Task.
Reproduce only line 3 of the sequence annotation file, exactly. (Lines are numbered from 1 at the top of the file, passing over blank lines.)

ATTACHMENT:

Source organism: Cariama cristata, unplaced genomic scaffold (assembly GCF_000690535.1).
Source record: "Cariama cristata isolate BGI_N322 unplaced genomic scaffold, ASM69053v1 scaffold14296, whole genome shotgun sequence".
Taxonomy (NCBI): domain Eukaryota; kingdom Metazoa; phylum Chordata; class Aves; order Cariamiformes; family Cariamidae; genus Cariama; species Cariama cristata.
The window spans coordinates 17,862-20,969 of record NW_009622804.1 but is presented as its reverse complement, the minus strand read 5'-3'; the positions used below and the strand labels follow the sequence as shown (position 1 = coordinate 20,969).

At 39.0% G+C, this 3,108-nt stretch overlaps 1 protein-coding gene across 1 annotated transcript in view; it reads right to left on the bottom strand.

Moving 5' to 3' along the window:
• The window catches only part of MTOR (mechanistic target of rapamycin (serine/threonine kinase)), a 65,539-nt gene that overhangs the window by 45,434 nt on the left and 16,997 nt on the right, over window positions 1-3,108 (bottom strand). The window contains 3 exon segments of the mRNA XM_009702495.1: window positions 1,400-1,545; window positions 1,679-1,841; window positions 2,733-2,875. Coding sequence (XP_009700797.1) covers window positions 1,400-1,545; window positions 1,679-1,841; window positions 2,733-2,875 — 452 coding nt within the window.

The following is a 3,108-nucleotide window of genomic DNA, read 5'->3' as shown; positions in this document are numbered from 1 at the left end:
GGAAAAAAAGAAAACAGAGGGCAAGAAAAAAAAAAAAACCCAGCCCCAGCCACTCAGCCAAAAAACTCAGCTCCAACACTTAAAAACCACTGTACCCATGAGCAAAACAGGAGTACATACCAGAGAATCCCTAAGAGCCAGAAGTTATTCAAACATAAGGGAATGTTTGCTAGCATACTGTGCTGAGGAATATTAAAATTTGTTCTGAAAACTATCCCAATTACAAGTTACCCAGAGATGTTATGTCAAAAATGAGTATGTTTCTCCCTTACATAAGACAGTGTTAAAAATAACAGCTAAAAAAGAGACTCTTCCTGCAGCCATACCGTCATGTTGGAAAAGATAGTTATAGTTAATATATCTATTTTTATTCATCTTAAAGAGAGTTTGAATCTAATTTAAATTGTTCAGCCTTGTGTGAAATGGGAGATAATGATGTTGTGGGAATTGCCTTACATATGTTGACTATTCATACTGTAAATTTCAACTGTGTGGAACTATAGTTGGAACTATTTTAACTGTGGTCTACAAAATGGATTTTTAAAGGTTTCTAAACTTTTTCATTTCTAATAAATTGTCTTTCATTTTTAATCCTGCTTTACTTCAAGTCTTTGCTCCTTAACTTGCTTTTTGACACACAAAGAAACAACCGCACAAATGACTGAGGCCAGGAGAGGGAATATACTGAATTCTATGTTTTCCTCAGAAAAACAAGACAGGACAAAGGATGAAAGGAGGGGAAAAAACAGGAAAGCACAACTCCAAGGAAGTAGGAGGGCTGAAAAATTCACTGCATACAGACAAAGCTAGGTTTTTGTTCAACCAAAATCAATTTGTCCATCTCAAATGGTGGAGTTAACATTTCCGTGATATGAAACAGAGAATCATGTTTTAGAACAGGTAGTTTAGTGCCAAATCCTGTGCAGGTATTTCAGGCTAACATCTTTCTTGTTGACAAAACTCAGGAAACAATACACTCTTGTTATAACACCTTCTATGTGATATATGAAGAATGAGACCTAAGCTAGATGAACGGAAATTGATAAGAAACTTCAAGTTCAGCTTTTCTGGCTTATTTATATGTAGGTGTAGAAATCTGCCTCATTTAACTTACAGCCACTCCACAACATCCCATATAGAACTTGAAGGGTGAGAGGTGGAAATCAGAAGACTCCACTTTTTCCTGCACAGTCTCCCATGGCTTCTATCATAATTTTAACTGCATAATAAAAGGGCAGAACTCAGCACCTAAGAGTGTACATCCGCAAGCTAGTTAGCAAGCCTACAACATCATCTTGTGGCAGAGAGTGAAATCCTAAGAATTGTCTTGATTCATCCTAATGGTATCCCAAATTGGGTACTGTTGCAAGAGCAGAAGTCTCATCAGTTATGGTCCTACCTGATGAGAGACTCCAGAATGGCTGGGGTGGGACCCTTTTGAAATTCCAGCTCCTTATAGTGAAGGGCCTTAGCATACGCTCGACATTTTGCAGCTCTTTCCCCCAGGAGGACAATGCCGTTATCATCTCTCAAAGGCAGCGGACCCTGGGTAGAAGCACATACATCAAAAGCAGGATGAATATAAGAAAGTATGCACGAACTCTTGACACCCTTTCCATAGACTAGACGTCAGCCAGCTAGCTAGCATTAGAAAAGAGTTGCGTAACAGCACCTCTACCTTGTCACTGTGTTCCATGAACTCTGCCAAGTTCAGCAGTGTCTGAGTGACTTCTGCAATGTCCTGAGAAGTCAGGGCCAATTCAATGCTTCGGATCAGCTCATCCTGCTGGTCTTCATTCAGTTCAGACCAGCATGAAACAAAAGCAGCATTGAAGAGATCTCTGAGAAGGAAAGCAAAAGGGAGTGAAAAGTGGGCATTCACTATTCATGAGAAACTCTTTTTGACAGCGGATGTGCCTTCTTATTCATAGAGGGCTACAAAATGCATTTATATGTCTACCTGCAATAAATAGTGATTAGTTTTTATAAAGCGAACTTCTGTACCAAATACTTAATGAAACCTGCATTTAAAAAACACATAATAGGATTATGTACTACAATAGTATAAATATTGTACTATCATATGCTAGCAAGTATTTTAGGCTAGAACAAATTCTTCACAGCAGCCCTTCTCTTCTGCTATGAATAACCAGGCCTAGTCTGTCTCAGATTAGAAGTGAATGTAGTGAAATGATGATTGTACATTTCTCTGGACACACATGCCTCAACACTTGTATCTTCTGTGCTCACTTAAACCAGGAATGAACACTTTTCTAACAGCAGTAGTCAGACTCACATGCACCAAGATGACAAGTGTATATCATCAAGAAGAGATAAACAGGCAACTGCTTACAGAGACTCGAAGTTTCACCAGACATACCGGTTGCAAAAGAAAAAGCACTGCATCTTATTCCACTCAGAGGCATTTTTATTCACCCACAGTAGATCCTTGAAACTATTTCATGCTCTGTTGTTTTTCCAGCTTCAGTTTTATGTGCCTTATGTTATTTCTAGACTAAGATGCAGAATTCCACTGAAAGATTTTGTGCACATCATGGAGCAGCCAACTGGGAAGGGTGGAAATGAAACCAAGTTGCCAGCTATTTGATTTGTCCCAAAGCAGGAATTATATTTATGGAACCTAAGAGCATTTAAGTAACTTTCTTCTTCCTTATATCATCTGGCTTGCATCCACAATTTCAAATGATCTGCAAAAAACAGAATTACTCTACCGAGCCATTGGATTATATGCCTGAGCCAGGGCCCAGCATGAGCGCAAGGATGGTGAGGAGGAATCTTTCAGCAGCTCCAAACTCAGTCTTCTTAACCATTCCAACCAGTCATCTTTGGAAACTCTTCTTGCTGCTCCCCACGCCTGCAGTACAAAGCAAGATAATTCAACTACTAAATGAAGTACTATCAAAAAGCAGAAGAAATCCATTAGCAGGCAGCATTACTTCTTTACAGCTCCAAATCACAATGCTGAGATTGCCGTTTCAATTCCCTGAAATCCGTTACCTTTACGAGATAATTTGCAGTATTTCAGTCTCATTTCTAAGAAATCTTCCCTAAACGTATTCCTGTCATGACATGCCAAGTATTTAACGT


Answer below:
Taxonomy (NCBI): domain Eukaryota; kingdom Metazoa; phylum Chordata; class Aves; order Cariamiformes; family Cariamidae; genus Cariama; species Cariama cristata.